CSS Button No Image Css3Menu.com

Baseball Prospectus home
Click here to log in Click here for forgotten password Click here to subscribe
Strength of Schedule Report

Articles Tagged Asia 

Search BP Articles

All Blogs (including podcasts)

Active Columns


Article Types

No Previous Tag Entries No More Tag Entries

This is a BP Premium article. To read it, sign up for Premium today!

April 8, 2013 5:35 am

The Asian Equation: What's at Stake?


Michael Street

A look at what five Asian imports have to prove this season.

Even though Japanese players first came to the major leagues almost 50 years ago (and attempts to sign them to an MLB team date back nearly 80 years), the Asian import market is still fairly new. Aside from Hideo Nomo’s dominant debut in 1995 and Ichiro Suzuki’s spectacular arrival in 2001, only a handful of Asian imports have consistently succeeded in MLB, mostly relievers, along with a few starting pitchers and position players.

That gives each new Eastern import something to prove, whether it’s the value of a different Asian league, a new way to reach MLB, or just that he’s the next Asian star. Today, I’ll look at what five prominent Asian imports have to prove—and whether they can prove it.

The rest of this article is restricted to Baseball Prospectus Subscribers.

Not a subscriber?

Click here for more information on Baseball Prospectus subscriptions or use the buttons to the right to subscribe and get access to the best baseball content on the web.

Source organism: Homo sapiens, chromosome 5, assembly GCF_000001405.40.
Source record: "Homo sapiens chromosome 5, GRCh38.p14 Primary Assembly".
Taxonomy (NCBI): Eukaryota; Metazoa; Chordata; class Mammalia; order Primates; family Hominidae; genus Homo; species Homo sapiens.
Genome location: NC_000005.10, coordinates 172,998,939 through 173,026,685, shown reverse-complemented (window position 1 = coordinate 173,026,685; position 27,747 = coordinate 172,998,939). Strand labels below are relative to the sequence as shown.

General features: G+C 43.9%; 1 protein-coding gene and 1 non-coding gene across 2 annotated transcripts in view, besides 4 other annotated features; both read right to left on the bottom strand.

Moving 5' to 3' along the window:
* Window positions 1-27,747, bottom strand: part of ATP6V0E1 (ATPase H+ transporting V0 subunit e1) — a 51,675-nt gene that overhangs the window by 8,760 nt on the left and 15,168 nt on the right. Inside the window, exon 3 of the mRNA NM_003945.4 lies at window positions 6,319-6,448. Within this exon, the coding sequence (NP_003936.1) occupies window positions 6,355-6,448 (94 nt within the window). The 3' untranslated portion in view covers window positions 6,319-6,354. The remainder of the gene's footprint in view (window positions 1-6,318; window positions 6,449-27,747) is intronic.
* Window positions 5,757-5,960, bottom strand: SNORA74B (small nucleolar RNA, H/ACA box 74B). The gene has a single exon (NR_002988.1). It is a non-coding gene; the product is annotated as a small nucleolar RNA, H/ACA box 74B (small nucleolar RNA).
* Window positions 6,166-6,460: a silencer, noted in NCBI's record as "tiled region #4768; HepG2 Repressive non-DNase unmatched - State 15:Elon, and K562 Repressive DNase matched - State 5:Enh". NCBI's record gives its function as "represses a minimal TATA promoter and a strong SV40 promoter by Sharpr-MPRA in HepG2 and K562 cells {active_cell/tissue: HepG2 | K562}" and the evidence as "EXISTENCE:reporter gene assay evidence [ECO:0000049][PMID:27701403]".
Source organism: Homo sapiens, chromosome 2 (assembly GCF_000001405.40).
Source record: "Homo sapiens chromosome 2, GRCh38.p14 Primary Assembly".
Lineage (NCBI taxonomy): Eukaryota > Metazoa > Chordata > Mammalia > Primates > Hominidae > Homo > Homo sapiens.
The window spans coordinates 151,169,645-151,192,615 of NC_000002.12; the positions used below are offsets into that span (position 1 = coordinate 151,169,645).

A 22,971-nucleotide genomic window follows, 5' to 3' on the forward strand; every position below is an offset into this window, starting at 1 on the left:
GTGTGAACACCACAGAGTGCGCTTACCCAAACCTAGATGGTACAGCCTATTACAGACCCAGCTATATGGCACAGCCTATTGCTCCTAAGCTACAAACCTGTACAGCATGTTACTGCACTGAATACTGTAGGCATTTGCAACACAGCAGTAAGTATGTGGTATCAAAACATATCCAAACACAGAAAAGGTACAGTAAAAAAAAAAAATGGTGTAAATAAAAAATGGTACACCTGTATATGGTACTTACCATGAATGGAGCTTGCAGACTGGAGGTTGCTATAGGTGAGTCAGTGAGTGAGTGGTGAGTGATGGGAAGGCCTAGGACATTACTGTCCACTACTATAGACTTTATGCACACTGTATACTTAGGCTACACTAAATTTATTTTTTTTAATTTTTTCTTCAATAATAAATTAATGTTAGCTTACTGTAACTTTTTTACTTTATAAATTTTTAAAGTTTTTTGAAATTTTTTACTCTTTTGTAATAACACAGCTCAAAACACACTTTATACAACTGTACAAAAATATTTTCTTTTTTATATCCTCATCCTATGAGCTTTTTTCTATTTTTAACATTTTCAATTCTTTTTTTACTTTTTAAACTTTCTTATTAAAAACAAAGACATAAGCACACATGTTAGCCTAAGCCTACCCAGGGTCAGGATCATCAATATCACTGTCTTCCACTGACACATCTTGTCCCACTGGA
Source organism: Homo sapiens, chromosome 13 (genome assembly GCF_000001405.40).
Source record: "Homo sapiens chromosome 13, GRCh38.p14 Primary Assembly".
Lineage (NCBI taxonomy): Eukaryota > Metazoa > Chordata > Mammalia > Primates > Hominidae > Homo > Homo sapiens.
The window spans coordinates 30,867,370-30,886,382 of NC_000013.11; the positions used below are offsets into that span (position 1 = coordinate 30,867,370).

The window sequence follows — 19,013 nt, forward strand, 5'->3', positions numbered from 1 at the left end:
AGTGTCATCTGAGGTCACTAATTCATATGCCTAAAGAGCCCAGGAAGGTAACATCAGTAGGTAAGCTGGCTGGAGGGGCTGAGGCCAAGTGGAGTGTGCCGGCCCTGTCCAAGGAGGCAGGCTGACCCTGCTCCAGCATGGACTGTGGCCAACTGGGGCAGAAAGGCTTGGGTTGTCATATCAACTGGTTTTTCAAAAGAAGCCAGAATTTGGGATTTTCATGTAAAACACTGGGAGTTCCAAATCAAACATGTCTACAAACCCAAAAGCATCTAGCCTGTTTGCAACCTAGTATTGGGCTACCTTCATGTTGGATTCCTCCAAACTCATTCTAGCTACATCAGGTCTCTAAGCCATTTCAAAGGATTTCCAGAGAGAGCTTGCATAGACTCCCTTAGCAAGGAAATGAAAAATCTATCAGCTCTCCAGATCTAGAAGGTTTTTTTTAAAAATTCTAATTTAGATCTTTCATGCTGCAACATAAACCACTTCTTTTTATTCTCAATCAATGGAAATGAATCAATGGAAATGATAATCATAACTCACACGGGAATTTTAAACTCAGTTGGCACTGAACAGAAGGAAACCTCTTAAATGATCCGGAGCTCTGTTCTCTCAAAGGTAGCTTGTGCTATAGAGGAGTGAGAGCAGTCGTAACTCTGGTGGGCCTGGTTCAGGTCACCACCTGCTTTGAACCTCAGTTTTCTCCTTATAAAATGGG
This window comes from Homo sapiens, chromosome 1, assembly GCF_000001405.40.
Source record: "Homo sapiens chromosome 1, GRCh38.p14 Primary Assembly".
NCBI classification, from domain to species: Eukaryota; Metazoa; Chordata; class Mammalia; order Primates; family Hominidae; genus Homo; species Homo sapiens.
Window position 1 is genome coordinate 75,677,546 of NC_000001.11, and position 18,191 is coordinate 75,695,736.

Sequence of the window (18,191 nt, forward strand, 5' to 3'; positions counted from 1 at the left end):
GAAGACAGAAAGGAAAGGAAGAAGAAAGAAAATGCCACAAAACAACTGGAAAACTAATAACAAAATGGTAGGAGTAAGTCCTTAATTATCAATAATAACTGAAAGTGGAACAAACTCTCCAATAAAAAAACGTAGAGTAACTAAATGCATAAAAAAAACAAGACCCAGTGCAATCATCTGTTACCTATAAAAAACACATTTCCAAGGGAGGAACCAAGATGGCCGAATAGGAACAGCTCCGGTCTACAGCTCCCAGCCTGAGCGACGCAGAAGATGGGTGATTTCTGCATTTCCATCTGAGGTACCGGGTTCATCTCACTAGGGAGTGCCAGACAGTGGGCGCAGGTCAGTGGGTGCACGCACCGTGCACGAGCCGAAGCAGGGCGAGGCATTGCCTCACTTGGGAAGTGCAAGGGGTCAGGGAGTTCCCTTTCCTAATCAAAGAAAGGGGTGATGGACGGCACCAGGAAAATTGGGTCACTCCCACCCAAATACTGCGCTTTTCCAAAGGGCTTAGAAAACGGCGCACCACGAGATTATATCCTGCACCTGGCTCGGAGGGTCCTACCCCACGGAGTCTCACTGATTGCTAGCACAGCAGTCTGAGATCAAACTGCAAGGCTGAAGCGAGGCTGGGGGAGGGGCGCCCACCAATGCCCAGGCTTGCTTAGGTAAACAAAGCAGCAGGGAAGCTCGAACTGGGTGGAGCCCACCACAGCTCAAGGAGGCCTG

Cancel anytime.

That's a 33% savings over the monthly price!

That's a 33% savings over the monthly price!

Already a subscriber? Click here and use the blue login bar to log in.

Which Asian stars will shine in the WBC'and maybe one day in MLB?

In the first two editions of the World Baseball Classic (WBC), Asian teams have consistently outperformed their foreign counterparts. Japan won both the 2006 and 2009 tournaments, and Korea’s 12-4 record is the best of any country. Korea won a bronze in 2006 and a silver medal in 2009’s extra-inning, all-Asian final against Japan. There are several reasons for this apparent dominance, mainly arising from how much more seriously the Asian teams view the tournament than their Western counterparts.

Major-league players and managers see the tournament as an extended spring training, or an exhibition akin to an All-Star Game. Players are substituted not for strategic purposes but to ensure that everyone “gets their work in.” Instead of using an active manager, the U.S. team has been coached by two managers—Buck Martinez and Davey Johnson—who hadn’t worked in several seasons, making rapport with players more difficult. Additionally, many major-league players declined to participate, leaving the best players off the rosters of Western teams.

The remainder of this post cannot be viewed at this subscription level. Please click here to subscribe.

No Previous Tag Entries No More Tag Entries